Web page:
Tuesday, December 27, 2011


On Christmas eve we had a drink with J (J was the first letter in this blog) and D in their old sandstone house in North Sydney. The garden is wonderful, a wild mix of natives and exotics. What was completely captivating was a small stand of huge, almost mutant, sunflowers. They stood about two and a half to three metres, reaching up to the sky, like satellite dishes.

There was no way I could get level with them to peer into their round yellow faces, which is what I wanted to do. I love them. But they're not for picking. The only time I bought some was when we did the church for Dad's funeral. We tried for as many of the flowers he grew and so in amongst the more traditional Sydney suburban flowers, arranged with a free range looseness he always did (and he always did the house flowers; Mum would be the one who collected a single bloom of whatever for each place at the table, on occasions, like Christmas, or when visitors came) were some bright yellow sunflowers which he used to grow in the country garden into which I was born and first got dirt under my nails and the smell of wet earth in my nostrils.

Funny how it all came flooding back, not the flower so much as the context, the backyard-ness of it. Not even in France, well especially not in France, were such memories stirred.

On Boxing day we popped into Jy's for coffee and to meet her new grandson. Jy was the birthday girl on Lord Howe Island. Bursting out in her inner city little backyard was this brilliant flowering grafted west coast gum, a Corymbia ficifolia I think, a fabulous explosion of drag queen pink.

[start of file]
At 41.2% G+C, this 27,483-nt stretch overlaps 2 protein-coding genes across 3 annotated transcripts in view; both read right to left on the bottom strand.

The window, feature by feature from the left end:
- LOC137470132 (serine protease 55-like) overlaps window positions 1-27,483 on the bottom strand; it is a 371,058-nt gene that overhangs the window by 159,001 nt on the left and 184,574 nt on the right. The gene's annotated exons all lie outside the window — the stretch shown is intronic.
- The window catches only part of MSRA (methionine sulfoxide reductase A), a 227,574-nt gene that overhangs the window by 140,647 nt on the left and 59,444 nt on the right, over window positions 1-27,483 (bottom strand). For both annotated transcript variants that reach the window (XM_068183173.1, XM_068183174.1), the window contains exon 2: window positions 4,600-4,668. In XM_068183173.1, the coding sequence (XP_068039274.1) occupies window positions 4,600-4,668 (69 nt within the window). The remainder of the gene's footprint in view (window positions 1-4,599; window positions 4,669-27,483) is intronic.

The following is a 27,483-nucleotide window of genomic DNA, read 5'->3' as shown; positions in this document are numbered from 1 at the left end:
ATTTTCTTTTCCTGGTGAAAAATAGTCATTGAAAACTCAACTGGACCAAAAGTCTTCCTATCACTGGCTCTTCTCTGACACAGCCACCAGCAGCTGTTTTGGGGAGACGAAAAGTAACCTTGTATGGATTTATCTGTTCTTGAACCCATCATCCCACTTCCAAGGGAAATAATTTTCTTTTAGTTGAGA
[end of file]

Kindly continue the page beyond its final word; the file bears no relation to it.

Thanks to Mr Apple and the i-phone, that's a camera in my pocket.

Friday, December 23, 2011


You have to be quick. The moment I step outside, the Rosellas are off, Crimson Rosellas mostly, squatting on their stumpy little legs, beaking out grass roots with no interest in grubs or worms. The Eastern Rosella is less common and altogether more discrete, with softer colours of greens and pale yellows; none of that flashy red and blue. I've yet to see one on the ground - it's usually a swooping fly-past and gone into the trees.

(Crimson Rosella with grass root)

Harder to catch is the English Black Bird. At first glance he could be confused with the Blue Satin Bower Bird, but the latter has a gorgeous lilac eye ring, while the Black Bird's is distinctly yellow.

Perhaps he still feels an intruder and is ever wary, for he's never still, not for more than a second (unlike the parrots which stay at the food source until disturbed) and is forever darting around. He even seems to know he's being watched from inside - looking, skipping away, turning back, a sudden change in direction, watching, off again. He like grubs, nice fleshy ones.